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Bonn's bonanza for India

The city of Bonn welcomed the summer with celebration of India at the annual cultural fest, writes Varupi Jain.

india Updated: Jun 27, 2006 18:43 IST

The city of Bonn welcomed the summer with the celebration of India at the annual cultural fest "Biennale Bonn".  

The festival was started eight years ago with various cultural events being packed around a central theme.

However, later the Director of the Bonn Opera and father of the new concept of Biennale Bonn, Klaus Weise switched over to a country or a city theme.

While it was New York in 2004, India was chosen as the focus country for 2006 -- only to add to the fizz which has already been created by many other events focusing on India like the Leipzig Book Fair and the Hannover Fair earlier this year. 
"The ground work for the Biennale was done by a group of Germans visiting different parts of India over a period of time," says Sudhanshu Pandey, Counsellor for Press, Information, Education and Culture at the Embassy of India in Berlin. 

On the opening day, Rajasthan was the popular flavour. The Kawa Brass Band, Jaipur which had come for playing with a local Jazz band, started a typical Indian procession from the Bonn Opera towards the City Town Hall in Bonn.

Dressed in colourful Rajasthani costumes, the band played popular Bollywood tunes and on its way, stopped at several places while its star artists charmed the enthusiastic audience with their jugglery skills.

Thirteen groups participated in the theatre category, including one Opera: Uttar Priyadarshi by Rttam Thiyam (Manipuri), The Alien by Matti Braun (in German), Midnight's Children by National School of Drama (in Hindi), Satyagraha by Philip Glass (Sanskrit), Pune Highway by Rahul da Cunha (in English), Centaurs directed by Anuradha Kapur (in Hindistani), Chokh Gyalo directed by Goutam Halder (in Bengali), the Mahabharata Project directed by Zuleikha Chaudhury (in English and Hindi), 16 Millimeter directed by Sangram Guha (in Bengali), Brahnalla by Veenapani Chawla (in English), Othello: A play in Black and White by Royten Abel (in English, Hindi and Assamese), Agra Bazaar by Habib Tanvir (in Urdu) and Ismat Aapa Ke Naam by Naseeruddin Shah (in Urdu).

Pandey narrates an interesting anecdote. Before the performance, in a chance meeting over breakfast with Naseeruddin Shah, Shah remarked to Pandey that "please do come to watch the performance and make sure that at least 10-15 people are there".

Finally, Shah performed to an over-packed hall of over 200 people and the audience engaged him in discussion for nearly an hour after the play.

Shah confessed that that he had only heard about the German curiosity and attention to details but this interaction evidenced how well informed and prepared the audience were and only confirmed this popular impression.

As for music and dance, the Sound of Silence by the Samudra Performing Arts (directed by Madhu Gopinath and Vakkom Sanjeev) from Kerala brought glimpses of contemporary Indian choreography while Bhakti by Angika brought along classical and popular trends in Spiritual Indian musica. On the folk side, the Bauls of Bengal enthralled the audience with their music and dance.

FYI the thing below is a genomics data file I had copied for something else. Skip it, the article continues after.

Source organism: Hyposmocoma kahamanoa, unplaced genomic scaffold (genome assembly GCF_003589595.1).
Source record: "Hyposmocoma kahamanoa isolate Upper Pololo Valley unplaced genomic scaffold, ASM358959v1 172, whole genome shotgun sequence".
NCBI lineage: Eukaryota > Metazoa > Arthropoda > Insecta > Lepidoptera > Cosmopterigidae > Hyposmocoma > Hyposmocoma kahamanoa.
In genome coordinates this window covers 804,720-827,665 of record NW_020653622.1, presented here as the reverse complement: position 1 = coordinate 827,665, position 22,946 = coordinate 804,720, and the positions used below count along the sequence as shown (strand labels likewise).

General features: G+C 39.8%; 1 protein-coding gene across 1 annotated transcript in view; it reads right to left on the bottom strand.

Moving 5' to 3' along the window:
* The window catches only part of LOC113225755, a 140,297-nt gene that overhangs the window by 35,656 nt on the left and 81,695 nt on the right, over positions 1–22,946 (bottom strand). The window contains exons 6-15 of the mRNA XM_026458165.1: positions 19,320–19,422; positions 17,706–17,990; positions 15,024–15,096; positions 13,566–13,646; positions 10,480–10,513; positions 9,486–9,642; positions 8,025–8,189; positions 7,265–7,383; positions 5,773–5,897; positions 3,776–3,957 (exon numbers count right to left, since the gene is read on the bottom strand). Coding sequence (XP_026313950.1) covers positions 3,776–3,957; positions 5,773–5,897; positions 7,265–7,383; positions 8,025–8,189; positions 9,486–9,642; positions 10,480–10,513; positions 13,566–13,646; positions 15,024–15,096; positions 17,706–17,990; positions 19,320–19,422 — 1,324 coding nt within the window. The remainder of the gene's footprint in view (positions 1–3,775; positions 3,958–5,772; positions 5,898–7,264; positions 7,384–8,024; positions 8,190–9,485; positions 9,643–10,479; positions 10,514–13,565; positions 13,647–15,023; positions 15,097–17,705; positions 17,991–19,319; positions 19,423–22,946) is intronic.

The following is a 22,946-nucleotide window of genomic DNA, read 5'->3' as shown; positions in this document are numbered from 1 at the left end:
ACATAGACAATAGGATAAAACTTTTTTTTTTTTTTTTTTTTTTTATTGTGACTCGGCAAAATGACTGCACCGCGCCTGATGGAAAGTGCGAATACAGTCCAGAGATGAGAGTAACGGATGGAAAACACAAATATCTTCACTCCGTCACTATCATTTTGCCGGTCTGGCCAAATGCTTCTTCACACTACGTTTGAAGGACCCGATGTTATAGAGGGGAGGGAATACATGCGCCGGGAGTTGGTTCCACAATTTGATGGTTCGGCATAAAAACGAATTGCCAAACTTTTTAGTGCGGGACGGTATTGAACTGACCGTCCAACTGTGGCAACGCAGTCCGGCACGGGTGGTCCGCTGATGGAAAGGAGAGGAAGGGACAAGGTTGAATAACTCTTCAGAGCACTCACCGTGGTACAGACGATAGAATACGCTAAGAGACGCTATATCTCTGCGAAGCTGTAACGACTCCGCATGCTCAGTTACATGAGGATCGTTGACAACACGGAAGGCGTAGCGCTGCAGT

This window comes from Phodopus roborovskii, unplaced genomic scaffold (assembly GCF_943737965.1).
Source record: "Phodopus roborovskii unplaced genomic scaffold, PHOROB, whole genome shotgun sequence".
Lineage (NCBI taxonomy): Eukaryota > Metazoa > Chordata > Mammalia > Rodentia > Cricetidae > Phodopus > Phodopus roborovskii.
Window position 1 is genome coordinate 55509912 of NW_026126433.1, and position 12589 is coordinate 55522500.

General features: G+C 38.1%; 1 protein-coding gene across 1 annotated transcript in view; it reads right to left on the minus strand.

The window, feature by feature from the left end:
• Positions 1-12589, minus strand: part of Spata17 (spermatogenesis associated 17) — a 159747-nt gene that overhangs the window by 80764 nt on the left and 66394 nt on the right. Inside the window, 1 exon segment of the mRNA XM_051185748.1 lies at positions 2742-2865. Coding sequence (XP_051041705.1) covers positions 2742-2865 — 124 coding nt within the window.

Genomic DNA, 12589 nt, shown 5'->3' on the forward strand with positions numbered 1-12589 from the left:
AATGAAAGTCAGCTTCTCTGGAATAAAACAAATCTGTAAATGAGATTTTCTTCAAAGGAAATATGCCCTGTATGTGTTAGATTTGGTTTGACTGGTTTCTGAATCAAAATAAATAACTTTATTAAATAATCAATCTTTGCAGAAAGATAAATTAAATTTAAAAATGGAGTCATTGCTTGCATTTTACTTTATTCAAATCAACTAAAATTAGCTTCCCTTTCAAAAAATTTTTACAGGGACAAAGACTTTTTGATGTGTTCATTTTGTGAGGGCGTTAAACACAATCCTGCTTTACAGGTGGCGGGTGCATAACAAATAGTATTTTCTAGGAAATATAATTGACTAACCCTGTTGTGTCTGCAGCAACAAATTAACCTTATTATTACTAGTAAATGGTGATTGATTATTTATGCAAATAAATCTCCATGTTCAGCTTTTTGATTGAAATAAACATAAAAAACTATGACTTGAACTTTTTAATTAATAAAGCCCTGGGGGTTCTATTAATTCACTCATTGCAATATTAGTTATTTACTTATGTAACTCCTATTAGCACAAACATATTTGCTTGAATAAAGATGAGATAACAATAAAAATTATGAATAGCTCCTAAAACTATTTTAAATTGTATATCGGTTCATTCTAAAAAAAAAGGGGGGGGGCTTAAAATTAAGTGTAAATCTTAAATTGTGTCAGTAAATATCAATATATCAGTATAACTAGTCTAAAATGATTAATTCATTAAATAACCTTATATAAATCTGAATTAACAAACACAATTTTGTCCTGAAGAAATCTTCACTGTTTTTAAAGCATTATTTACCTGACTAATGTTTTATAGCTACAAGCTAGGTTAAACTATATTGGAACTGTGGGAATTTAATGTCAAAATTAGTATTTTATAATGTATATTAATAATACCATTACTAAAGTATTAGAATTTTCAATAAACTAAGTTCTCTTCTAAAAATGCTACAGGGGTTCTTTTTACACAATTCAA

The audience had a problem of plenty with so many performances and shows running simultaneously. "What is India" -- the podium discussion drew many more than the large hall could accommodate and many people were happy to simply stand and enjoy the debate with Pankaj Mishra and the German scholar Peter Pannke, a Dhrupad singer.

Among the reading events that were organized during Biennale Bonn, Vikram Seth received unprecedented response for his book "Two Lives" which is set in the Second World War period in Germany.

Seth's initial apprehension was relieved to see the audience's enthusiastic and even emotional response to reflections from an Indian author on this ever-sensitive topic in Germany.

Of course, what is fun without food? The spectators had the stalls of the Indian and German vegetarian and non-vegetarian food and drink running until midnight.


Every time I visit such multicultural performances especially outside India, I come back with a lingering thought. Come to think of it, what binds us? What brings us together? Do people from the most diverse backgrounds ever celebrate a rise in the Sensex?

Do we dance in the arms of people from the other half of the globe when geneticists in a remote lab locate a new gene? Or when semblances of life are discovered on another planet?

This is not to undermine the immense importance of these events for us. This is simply to say that everything notwithstanding, that which has the greatest power to bring humans together are still the basics of music, dance and food.

Things which separate us are sophisticated but those that bind us are disarmingly simple. Thousands of languages create little kingdoms of differences, but a smile is understood everywhere. We have a lot in common with the people we do not know -- we have our common baggage of emotions, our curiosity for others, our spirit to simply have a good time. 

Of course, what's binding millions across the planet right now -- from the Buddhist monks in Thailand to the scientists at NASA -- is the action, achievement and human excellence that soccer stands for. And we're all a part of this global party as we excitedly wait for the grand finale on July 9.

Surely the best will win.